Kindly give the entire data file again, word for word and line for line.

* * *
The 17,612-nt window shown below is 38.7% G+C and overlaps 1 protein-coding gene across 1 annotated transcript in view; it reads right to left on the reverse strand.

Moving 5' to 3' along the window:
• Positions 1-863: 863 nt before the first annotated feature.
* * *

The 17,612-nt window shown below is 38.7% G+C and overlaps 1 protein-coding gene across 1 annotated transcript in view; it reads right to left on the reverse strand.

Moving 5' to 3' along the window:
• Positions 1-863: 863 nt before the first annotated feature.